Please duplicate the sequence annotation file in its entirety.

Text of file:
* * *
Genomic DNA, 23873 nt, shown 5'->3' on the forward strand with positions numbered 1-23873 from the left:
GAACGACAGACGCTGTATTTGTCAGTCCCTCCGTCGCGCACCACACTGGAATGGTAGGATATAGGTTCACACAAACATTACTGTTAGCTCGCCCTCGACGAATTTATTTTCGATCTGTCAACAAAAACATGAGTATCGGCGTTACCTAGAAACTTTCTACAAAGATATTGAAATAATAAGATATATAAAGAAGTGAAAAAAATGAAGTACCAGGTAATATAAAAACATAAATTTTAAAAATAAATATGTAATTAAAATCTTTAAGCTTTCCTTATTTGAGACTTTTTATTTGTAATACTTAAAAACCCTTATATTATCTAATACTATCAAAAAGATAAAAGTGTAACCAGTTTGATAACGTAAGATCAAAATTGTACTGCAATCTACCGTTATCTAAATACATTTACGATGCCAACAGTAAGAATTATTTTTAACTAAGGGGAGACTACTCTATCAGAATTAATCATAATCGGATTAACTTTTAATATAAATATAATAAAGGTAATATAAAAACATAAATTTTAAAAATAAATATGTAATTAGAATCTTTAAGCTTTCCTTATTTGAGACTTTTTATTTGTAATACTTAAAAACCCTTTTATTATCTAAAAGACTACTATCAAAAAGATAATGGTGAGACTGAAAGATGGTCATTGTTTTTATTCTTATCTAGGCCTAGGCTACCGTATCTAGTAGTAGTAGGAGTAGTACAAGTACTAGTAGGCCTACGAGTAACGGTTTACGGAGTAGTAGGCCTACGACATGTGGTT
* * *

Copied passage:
Genomic DNA, 23873 nt, shown 5'->3' on the forward strand with positions numbered 1-23873 from the left:
GAACGACAGACGCTGTATTTGTCAGTCCCTCCGTCGCGCACCACACTGGAATGGTAGGATATAGGTTCACACAAACATTACTGTTAGCTCGCCCTCGACGAATTTATTTTCGATCTGTCAACAAAAACATGAGTATCGGCGTTACCTAGAAACTTTCTACAAAGATATTGAAATAATAAGATATATAAAGAAGTGAAAAAAATGAAGTACCAGGTAATATAAAAACATAAATTTTAAAAATAAATATGTAATTAAAATCTTTAAGCTTTCCTTATTTGAGACTTTTTATTTGTAATACTTAAAAACCCTTATATTATCTAATACTATCAAAAAGATAAAAGTGTAACCAGTTTGATAACGTAAGATCAAAATTGTACTGCAATCTACCGTTATCTAAATACATTTACGATGCCAACAGTAAGAATTATTTTTAACTAAGGGGAGACTACTCTATCAGAATTAATCATAATCGGATTAACTTTTAATATAAATATAATAAAGGTAATATAAAAACATAAATTTTAAAAATAAATATGTAATTAGAATCTTTAAGCTTTCCTTATTTGAGACTTTTTATTTGTAATACTTAAAAACCCTTTTATTATCTAAAAGACTACTATCAAAAAGATAATGGTGAGACTGAAAGATGGTCATTGTTTTTATTCTTATCTAGGCCTAGGCTACCGTATCTAGTAGTAGTAGGAGTAGTACAAGTACTAGTAGGCCTACGAGTAACGGTTTACGGAGTAGTAGGCCTACGACATGTGGTT